NEO4J has provided a very functional web interface to find information on objects. If you run the following query,
START n = node(*)
WHERE has (n.name)
and (n.name=”Lucy Liu”)
you will get one object back, the node for Lucy Liu. With the web interface, you can then click on the node and see much of the information about it. Right click, open in new tab.
Interestingly, in this Cineasts Movie database, all the properties for Person seem to be stored in strings, even the ID.
If you already have the internal Node ID, in this case 1000, you can then find lots of information on it. Enter the Node identifier in the query box and simply enter Control-Enter. It will give the same result. http://127.0.0.1:7474/webadmin/#/data/search/1000/ You can add or remove properties. Delete the whole node. Add another node. Or create a Relationship.
Finding All The Direct Relationships To A Node:
With the internal Node id, if you go to the query box, you can query for the relationships with: rels:1000. You will get a list of all the nodes directly connected to the one node. The properties are: Relationship, Start node, End node which are objects. Type, name, and __type__ will be text properties. http://127.0.0.1:7474/webadmin/#/data/search/rels%3A1000/
Looking at this, reminds me of the intersecting table of a Many to Many database relationship.
If you then click a single Relationship node, you will get detailed information on this relationship. http://127.0.0.1:7474/db/data/relationship/100019
Interestingly enough, the Relationship Type, type(r), ACTS_IN, is not found in any of the fields. It’s not possible to modify it at all. You can determine type(r) in this query:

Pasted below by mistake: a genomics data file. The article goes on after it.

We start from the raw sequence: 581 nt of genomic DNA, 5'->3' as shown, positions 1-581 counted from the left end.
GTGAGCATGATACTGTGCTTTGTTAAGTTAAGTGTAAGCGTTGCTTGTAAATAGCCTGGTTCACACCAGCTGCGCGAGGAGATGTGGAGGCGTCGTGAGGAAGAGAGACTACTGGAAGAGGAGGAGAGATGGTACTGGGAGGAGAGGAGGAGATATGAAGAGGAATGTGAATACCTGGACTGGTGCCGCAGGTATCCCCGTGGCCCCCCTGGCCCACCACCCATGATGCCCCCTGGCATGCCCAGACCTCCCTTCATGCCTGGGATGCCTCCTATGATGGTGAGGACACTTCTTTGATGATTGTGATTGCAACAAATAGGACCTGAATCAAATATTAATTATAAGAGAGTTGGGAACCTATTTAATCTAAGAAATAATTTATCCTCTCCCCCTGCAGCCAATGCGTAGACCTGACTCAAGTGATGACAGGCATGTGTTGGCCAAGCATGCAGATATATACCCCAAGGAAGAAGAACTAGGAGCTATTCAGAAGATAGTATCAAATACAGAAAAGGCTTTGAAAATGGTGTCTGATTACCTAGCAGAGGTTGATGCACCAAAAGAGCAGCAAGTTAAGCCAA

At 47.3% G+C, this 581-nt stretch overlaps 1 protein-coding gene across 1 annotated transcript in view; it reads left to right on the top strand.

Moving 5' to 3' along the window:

RETURN n.name, type(r), m.title
order by m.title
Returned 21 rows.
Query took 54ms
n.name type(r) m.title
“Lucy Liu” “ACTS_IN” “3 Needles”
“Lucy Liu” “ACTS_IN” “Afro Samurai: Resurrection”
“Lucy Liu” “ACTS_IN” “Shanghai Noon”
“Lucy Liu” “ACTS_IN” “The Year of Getting to Know Us”
If you click on the nodes, you can see the Person, Movie, and the Relationship.
Lucy Liu played the ^ Role of Princess Pei Pei, in the movie Shanghai Noon.
Visualizing The Graph:
What’s really cool is when you click the button to graph all the nodes. It’s the one beside the button labelled Relationship.
Node 1000 is Lucy Liu. Relationship 50213, Node 1000 ACTS_IN Node 32820, is visualized as:
If you click the red node, labelled 20 nodes, you get a popup, listing the other movies that Lucy Liu has appeared in.
Attempting to graph all the relationships for Lucy Liu, rels:1000, gives a message: Only showing the first ten in the set, to avoid crashing the visualization. We’re working on adding filtering here!
10 movies that she ACTS_IN show up as nodes. Another 11 are grouped together in a big red node.
Being able to drill down on objects and get more information is most useful. And the graphing is very impressive! It looks a lot different from the rows and columns of a SQL query.